Our day in St Emilion started with a visit to the man at the center of the storm, Gerard Perse. A native Parisian, Perse is a supermarket tycoon who in 1997 purchased Chateau Pavie, a celebrated St. Emilion winery located on a steep hill just outside of town. (It was his second acquisition in St Emilion; several years earlier he had purchased Chateau Monbousquet.) Perse immediately enlisted the services of famed consulting winemaker Michel Rolland, who specializes in the full-throttle effect and who quickly turned Pavie into a paragon of the form—high in alcohol, rich in extract and oak, and massively concentrated. Parker lapped it up, awarding the 2000 Pavie a perfect 100-point score. But the triple-digit benediction was a mixed blessing, for it made Perse a symbol of the garagiste movement and a whipping boy for those opposed to it.
Short, with a full head of gray hair and a George Hamilton tan, Perse was in a combative mood that morning. He was irritated by rumors, strenuously denied, that Pavie was up for sale, along with the six other chateaux he owns in and around St. Emilion. “The kind of stupidity I hear from one day to the next,” he said, shaking his head. Above all, he was tired of the sniping—from British wine critics, from his neighbors in St. Emilion, from the left-bank aristocracy. I asked Perse how his wines were faring in France. “Badly,” he grumbled. He complained that the French press hadn’t embraced them to the extent he thought it should have. The crux of the problem, he said, was his wealth. “In France,” he explained, “success is not well-received, and whenever someone succeeds, it is immediately supposed that he must have cheated.”
We talked while I tasted. I’d had several Perse wines in the past, none of which I particularly enjoyed. So I didn’t expect to find much pleasure in his 2003s, and I didn’t. The star attraction was the 2003 Pavie, which despite its infancy is already proving to be one of the most controversial Bordeaux ever made. (Parker and other American journalists love it, Jancis Robinson and some fellow Brits loathe it, and a pissing match has ensued.) My take? The wine was a clear step up from the others in the portfolio, but it was a wine of extremes; the sweetness, ripeness, alcohol, extraction, and oak were all ratcheted up to the highest degree. It had too much of everything except what I want in a top Bordeaux: subtlety, elegance, a little discreet charm. It tries too hard to be liked. However, it is unquestionably a well-made wine, the product of meticulous work in the vineyard and the cellar, and plenty of people think Gerard Perse is the best thing to happen to Bordeaux since the Liberation. It would be a tragedy if every St. Emilion wine were made in the manner of Pavie, but that isn’t the case, so let a thousand bottles bloom.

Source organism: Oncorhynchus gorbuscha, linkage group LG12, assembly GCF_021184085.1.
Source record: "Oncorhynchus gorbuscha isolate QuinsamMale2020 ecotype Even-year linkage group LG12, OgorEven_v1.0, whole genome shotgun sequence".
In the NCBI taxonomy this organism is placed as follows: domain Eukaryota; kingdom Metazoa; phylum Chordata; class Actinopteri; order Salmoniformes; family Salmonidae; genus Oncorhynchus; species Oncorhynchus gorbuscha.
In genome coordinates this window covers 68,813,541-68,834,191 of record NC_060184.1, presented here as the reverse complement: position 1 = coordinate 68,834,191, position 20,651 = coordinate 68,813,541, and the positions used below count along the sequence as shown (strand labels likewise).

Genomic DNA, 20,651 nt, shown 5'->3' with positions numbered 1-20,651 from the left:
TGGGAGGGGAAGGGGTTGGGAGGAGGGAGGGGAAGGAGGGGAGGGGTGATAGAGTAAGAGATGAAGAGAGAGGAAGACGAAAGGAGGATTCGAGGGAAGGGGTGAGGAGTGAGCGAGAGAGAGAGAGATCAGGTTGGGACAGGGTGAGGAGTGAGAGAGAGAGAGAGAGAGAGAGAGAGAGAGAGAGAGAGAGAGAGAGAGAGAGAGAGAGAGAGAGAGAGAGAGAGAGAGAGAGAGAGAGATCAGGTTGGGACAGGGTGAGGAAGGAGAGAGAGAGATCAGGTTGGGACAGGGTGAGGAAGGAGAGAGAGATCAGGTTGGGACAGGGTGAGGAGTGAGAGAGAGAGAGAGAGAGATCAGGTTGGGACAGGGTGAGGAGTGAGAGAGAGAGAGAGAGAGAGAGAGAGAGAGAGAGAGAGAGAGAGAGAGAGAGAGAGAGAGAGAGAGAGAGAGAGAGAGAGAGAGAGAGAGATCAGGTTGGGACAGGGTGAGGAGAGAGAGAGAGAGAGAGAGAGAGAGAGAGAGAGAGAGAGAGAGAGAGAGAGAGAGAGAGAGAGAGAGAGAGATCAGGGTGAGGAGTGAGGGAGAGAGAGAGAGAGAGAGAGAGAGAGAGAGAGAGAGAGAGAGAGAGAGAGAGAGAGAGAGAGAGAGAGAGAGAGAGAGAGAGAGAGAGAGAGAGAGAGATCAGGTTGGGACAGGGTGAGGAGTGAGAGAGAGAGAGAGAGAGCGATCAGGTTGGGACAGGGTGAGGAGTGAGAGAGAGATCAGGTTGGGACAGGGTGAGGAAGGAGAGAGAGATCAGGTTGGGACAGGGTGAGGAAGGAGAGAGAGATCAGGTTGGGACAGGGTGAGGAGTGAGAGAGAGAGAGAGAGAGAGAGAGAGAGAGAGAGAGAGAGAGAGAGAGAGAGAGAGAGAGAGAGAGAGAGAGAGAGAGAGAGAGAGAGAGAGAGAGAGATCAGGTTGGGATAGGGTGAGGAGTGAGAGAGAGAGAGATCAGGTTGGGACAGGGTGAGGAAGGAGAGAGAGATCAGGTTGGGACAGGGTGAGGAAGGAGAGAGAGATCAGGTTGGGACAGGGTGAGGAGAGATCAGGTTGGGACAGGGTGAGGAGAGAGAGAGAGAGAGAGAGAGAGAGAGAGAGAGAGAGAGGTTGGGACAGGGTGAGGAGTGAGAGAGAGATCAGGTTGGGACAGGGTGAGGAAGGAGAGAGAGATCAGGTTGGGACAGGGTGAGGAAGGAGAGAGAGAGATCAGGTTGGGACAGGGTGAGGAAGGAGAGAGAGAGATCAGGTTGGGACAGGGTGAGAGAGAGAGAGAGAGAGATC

Still, I wanted to hear the other side of the argument, and Jeffrey generously agreed to transport me across enemy lines—to L’Envers du Décor, a St. Emilion wine bar owned by Francois de Ligneris, who is also the proprietor of Chateau Soutard, a bastion of traditionalism, and an outspoken critic of the garagistes. It was almost 1 p.m., and the restaurant was crawling with wine folk—Europeans, Japanese, Americans. I was in love with the place the moment I walked in; with its warm wood paneling, tightly packed tables, thick zinc bar, and thin cloud of smoke, L’Envers was a storybook watering hole.